The Raybolt (Hyungung) medium-range anti-tank guided missile for infantry units has passed a Quality Certification test. Combined with the latest technology in Korea, the missile boasts highly sensitive seeker and enhance penetration capability. The Raybolt can identify and engage a target using its image Infrared Seeker. The missile can operate in two different mode including direct attack and top attack where missile target’s the upper part of an armored vehicle. Unlike other conventional missiles where the operators were required to aim at the target to guide the missile, the Raybolt employs fire and forget function. After launche, the operator can move to other locations immediately. Such feature increases the survivability of an operator. Also, the missile is smokeless where it is possible to launch the missile from inside a building.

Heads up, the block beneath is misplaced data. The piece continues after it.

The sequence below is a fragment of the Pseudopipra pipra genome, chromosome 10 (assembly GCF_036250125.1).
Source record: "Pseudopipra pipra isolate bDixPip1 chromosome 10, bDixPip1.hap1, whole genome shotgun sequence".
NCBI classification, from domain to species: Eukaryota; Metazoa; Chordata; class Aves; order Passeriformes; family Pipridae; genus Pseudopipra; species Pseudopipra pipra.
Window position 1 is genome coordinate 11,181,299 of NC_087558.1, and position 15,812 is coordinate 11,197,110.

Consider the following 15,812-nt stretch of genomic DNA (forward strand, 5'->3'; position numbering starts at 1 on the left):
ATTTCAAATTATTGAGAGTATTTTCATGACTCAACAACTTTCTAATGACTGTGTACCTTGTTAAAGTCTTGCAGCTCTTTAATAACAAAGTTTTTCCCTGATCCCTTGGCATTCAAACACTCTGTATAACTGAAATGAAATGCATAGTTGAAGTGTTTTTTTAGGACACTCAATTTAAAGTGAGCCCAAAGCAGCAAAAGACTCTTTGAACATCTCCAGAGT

South Korea is set for the mass-production of the Raybolt medium-range anti-tank guided missile, as it has passed a “quality certification” test, the nation’s arms procurement agency said Thursday. The live-fire test of the man-portable rocket system was successful, held at a Pocheon range, northeast of Seoul, according to the Defense Acquisition Program Administration. The Defense Agency for Technology and Quality also participated in the test of an actual product made by LIG Nex1, a local defense firm. South Korea developed the weapon, called Hyungung in Korean, in 2016 to replace 90mm/106mm recoilless rifles and TOW missiles in use by the nation’s troops.
The Raybolt will be delivered to the military within this year. The agency also hopes to export the advanced Fire & Forget-type weapon, saying it’s smaller and lighter, but more powerful and effective than similar foreign weaponry, such as Israel’s Spike-MR and the US Javelin. The test this time is meaningful in that it has proven the superb quality of Hyungung, a anti-tank guided weapon developed with domestic technology. “It will be a good benchmark for the future development of guided missiles.